This medically confessed “Foul up” with Risperdal was then further covered up with three distinctly different combinations of drugs, that all cause the central symptoms of anticholinergic intoxication syndrome (although does not list this medical concern under all these drug combos yet, but it should). These drug cocktails caused me to get the incessant “voices” of the people who abused my children in my head. I understand from my research it’s common for people with “voices” to experience such bullying “voices.” If I recall correctly it was John Read’s research that points this out.

      Thankfully for me, according to my medical records and journals from this time, the three evil “voices” in my head ended up being harassed by decent “voices,” within what I now presume to be the collective unconscious. But this meant I was able to ignore, cope, and function in a fairly high manner, despite having these neuroleptic induced psychotomimetic “voices.” Thus, I was weaned off all but one of the drugs by my psychiatrist. He finally concluded I had tremendous “insight” into the problems going on within humanity as a whole.

      Although, the psych meds do result in what’s known as a drug withdrawal induced super sensitivity manic “psychosis.” And this type of “psychosis” is the one which is cathartic, and therefore ought not be misdiagnosed as a “return” of the initial fictious “mental illness.” But of course is now so commonly being done, since we have the HIPPA laws that doctors can so easily break.

      At least in my case, my drug withdrawal induced manic psychosis functioned like an awakening to my subconscious dreams, my subconscious self. And the story of my dreams helped explain a lot to me, including the meaning behind some of my artwork that I’d done that I hadn’t even known why I’d done. The story of my dreams was of how the collective unconscious was created, and for what purpose. And it’s a good thing.

      Absolutely I agree, in a misguided world, it’s wise to listen to those being claimed to be “mad.”

      • By the way, not only can I tell my story in the lyrics of thousands of songs, but there are lots of people on line now putting out videos about being awakened to the evil behind / within our current society. This blogger was awakened to the evil within, just like I. Check out not only this YouTube blog by EyezOpenWyde, but numerous other ones by him/her.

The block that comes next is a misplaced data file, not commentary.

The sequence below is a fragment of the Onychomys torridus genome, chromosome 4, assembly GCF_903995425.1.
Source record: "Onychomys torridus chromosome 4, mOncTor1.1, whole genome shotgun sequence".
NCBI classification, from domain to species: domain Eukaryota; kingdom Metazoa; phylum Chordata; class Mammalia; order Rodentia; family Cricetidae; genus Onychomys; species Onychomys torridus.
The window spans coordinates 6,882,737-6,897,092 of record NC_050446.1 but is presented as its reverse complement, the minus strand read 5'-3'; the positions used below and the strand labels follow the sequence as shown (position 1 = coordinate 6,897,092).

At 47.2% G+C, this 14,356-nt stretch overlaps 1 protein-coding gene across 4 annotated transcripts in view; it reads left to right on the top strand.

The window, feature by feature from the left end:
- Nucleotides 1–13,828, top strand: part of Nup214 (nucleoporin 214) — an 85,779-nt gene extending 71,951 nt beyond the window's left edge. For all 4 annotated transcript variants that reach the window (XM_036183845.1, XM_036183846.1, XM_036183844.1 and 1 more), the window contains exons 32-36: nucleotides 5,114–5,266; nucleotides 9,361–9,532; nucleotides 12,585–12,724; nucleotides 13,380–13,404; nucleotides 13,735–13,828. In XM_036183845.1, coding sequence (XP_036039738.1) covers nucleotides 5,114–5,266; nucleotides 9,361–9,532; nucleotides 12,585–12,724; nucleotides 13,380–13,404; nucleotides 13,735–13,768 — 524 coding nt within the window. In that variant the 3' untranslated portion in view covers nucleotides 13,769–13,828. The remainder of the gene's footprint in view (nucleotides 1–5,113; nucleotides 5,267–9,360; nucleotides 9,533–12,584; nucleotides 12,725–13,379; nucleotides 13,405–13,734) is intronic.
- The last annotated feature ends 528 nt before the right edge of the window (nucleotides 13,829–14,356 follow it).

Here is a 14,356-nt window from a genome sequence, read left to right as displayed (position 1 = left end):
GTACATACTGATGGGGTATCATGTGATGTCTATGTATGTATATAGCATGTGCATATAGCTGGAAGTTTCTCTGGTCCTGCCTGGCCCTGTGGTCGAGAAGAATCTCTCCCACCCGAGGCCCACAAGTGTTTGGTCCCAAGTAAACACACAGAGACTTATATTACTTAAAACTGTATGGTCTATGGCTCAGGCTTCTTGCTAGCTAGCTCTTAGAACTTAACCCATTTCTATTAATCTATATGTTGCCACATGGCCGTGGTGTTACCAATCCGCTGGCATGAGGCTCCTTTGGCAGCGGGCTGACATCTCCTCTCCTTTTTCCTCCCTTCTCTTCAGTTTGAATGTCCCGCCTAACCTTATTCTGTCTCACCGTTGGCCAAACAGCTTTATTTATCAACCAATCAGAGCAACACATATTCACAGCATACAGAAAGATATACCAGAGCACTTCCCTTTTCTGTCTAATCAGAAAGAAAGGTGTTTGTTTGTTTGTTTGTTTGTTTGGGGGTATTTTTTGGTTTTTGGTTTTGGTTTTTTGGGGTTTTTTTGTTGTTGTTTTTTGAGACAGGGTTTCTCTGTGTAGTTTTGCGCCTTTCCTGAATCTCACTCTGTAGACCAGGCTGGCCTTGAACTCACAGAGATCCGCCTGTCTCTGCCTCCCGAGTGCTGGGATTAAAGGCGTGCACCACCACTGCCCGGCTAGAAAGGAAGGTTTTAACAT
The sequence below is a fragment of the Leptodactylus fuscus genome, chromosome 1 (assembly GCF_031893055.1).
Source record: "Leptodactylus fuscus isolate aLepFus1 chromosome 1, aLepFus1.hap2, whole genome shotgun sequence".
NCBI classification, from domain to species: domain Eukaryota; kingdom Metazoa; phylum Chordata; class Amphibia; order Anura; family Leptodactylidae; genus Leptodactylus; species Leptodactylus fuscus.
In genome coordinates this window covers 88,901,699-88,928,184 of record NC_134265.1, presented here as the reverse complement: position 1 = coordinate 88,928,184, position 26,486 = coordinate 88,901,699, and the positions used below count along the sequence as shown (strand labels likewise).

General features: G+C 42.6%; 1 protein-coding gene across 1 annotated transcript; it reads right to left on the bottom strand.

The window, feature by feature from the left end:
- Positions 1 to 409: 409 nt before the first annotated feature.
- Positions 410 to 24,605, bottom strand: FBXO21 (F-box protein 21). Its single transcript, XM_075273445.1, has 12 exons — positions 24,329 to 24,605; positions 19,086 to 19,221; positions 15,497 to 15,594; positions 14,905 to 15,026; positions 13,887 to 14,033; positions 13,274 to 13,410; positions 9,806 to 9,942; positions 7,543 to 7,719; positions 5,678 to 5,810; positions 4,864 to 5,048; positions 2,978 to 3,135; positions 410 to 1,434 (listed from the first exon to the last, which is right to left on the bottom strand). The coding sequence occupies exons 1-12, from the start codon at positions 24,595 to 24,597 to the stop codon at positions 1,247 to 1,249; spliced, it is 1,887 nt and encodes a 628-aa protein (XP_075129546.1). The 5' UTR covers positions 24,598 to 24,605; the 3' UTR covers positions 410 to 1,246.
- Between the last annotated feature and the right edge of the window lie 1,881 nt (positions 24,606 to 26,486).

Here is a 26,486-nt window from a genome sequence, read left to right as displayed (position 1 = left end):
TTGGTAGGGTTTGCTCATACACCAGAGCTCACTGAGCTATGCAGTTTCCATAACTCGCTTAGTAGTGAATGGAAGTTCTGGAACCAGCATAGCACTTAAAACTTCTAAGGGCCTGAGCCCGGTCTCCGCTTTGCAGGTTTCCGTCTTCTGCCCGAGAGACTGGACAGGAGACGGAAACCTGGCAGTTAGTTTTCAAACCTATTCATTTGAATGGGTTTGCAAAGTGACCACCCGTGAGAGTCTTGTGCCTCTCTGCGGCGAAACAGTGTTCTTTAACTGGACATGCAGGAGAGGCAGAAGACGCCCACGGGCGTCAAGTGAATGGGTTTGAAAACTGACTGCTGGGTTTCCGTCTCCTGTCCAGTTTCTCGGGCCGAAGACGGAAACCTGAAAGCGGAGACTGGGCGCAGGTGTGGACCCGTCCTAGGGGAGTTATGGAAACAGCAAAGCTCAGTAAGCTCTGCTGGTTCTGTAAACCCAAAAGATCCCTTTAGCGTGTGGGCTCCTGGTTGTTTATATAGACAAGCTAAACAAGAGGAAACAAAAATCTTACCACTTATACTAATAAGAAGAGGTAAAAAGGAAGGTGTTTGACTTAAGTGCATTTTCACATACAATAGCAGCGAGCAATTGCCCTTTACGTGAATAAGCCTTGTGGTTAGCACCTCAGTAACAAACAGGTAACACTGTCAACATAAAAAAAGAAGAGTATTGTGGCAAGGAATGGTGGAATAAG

Of course, the child molester I dealt with has ties to Bohemian Grove, and has recently published a book about this. But there are tons of people now pointing out the fraud of the Federal Reserve system, too. What if there is a collective unconscious that awakens many to the evil within our society all at once? And some people are muses working towards the betterment, not destruction, of all instead?

  9. Ron,

    I completely agree. When we define normal within a culture that is destroying its own planet, we have a big problem. The canary in the coal mine is the first to pick up on problems there just as those of us with a history of mental anguish are this first to notice that something is amiss in our lives, our families and our societies…it would be great to value this feedback rather than dismiss it as an illness!

  10. It seems we are a creature like a caterpillar that not only has for so many , no safe place to build a cocoon and further more unlike a caterpillar needs perhaps honest friendly friendship and dialog from others who already built one and emerged , at times while we build our own. And then if we somehow,successfully , we run through the gauntlet of the normal maddening polite and so ruthless brainwashed society and their behavior control police and eugenic pushers and mange to emerge, our label diagnosis still waits for us as well as the behavior controlist specialists, especially if we have not procured new approved letters after our names that tell of approved educations. And the emerged butterfly is not listened to or believed about what they have retrieved as a gift for themselves ,humanity, and all life and the planet earth. As the profit makers continue to build their mansions and summer mansions and ………….

  11. Hi Paris, thanks for writing this wonderful article. When I would enter I-Ward everyday for over 3 years, the hair on my neck would stand up because I was walking into a palpable force field of un-medicated madness where up to 20 residents were in extreme states of emotional chaos and creative genius- it was a crucible where the collapsing myth forms of our western civilization were consumed in the fire of visionary and messianic zeal- where wild eyed prophets male and female shouted baleful warnings or paraded in full ecstatic rapture, at times naked bodies full of unbridled sexuality would be running down a hallway, high risks for impulsive self-destruction/suicide and unprovoked violent attacks were ever present.
    Unseen spiritual, archetypal and psychic forces were uncannily at work. They were driving the level of emotional and numinous intensity.
    It was a sacred space where the personal and the cultural norms were blown up and the transformations you describe took place.
    We staff were basically midwives providing food clothing and shelter and love to those in mad convulsions of death and rebirth of old selves and old ways and old belief systems.